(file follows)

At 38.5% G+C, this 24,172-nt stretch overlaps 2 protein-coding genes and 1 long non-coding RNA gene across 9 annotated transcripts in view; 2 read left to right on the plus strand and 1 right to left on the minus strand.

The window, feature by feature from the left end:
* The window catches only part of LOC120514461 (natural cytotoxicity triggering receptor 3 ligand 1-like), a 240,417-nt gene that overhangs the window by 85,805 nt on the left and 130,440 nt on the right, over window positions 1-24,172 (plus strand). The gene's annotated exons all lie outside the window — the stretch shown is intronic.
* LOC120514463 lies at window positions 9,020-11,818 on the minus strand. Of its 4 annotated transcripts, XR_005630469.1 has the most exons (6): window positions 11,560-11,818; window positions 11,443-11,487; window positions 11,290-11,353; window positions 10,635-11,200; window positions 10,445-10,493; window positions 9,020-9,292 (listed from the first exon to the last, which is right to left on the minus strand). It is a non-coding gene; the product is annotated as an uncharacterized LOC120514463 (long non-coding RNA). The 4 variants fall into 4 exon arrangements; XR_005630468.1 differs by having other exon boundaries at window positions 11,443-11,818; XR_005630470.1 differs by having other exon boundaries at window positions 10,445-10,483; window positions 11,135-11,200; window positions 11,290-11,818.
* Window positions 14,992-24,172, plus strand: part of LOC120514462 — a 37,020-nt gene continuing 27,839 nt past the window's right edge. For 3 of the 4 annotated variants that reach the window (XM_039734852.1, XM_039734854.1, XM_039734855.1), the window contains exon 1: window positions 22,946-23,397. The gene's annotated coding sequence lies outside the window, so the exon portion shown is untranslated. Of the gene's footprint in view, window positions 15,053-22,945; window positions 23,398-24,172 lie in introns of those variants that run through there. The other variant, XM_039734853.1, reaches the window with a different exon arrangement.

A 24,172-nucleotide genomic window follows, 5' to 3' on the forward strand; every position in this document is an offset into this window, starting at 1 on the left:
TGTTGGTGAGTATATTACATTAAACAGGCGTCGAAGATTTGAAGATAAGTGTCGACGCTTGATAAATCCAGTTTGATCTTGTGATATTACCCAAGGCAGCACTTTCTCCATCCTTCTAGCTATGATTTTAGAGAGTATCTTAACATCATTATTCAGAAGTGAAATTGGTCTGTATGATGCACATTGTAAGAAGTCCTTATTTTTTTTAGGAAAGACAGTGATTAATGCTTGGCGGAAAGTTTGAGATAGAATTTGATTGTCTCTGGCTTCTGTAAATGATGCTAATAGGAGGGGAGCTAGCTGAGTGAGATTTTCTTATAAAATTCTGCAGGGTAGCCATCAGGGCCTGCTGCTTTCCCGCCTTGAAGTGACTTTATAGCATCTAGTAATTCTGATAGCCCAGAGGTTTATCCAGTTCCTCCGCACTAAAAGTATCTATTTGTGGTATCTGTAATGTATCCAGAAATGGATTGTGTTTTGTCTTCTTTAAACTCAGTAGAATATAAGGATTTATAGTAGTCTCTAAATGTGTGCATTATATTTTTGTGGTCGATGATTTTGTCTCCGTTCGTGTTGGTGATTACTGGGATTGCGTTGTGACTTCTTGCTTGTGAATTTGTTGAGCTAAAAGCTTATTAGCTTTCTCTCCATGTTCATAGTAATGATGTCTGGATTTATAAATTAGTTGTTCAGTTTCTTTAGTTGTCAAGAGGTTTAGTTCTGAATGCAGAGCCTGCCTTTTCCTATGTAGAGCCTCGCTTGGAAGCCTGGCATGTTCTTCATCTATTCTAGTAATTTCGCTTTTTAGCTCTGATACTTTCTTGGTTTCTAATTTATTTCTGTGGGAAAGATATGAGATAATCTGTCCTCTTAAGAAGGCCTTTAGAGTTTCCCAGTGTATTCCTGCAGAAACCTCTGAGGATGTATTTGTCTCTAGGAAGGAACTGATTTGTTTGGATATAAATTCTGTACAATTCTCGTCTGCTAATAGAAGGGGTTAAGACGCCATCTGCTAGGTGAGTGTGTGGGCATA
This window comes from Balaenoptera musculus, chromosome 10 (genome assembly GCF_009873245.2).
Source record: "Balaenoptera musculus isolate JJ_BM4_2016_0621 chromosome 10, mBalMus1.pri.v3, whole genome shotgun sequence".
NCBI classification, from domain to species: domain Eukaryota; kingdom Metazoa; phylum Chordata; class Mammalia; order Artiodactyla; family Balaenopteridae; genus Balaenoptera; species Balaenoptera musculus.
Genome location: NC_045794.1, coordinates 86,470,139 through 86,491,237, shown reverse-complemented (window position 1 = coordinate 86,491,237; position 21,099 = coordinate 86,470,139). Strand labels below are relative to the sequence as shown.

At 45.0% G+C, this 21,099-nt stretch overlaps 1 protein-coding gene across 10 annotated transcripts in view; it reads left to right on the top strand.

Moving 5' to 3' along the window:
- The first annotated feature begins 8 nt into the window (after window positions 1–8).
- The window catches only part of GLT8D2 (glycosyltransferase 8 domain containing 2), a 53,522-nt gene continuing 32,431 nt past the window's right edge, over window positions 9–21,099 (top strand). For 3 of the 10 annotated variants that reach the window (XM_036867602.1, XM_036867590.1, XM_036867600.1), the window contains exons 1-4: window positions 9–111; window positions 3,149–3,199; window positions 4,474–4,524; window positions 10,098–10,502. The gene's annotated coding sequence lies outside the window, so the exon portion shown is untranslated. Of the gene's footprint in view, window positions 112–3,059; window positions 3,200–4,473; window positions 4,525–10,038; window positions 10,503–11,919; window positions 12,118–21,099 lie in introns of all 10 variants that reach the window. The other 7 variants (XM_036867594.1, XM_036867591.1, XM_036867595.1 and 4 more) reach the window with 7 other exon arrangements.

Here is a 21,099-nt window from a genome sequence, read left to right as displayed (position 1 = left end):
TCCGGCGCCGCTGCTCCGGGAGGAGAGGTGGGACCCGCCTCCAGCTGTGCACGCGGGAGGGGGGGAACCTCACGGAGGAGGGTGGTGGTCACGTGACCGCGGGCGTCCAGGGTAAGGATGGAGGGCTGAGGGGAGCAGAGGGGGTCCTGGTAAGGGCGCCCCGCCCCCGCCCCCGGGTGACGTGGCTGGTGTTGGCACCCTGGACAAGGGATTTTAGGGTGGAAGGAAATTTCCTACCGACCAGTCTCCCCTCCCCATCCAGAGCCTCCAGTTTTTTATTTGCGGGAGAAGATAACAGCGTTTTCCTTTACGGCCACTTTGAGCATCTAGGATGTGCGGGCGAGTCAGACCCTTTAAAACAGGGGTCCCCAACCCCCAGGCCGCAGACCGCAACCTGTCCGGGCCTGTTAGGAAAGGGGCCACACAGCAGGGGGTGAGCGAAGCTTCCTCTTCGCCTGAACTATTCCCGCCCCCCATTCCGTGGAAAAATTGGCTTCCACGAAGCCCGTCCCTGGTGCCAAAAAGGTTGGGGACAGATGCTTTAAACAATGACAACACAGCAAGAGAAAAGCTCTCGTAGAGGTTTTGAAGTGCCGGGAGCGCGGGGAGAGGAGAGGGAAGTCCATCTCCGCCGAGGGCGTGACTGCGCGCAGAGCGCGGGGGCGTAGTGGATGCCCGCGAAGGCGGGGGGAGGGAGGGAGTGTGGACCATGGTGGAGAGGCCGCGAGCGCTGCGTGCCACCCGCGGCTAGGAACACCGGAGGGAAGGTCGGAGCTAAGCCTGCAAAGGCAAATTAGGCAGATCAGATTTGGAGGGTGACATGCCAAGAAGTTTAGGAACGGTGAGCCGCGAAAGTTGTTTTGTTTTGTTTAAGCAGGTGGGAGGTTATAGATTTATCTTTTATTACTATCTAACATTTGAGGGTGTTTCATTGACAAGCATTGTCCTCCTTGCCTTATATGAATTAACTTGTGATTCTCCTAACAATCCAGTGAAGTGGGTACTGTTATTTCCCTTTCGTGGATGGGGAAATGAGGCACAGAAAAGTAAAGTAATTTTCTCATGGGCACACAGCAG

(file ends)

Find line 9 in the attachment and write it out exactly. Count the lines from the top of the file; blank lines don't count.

Source record: "Balaenoptera musculus isolate JJ_BM4_2016_0621 chromosome 10, mBalMus1.pri.v3, whole genome shotgun sequence".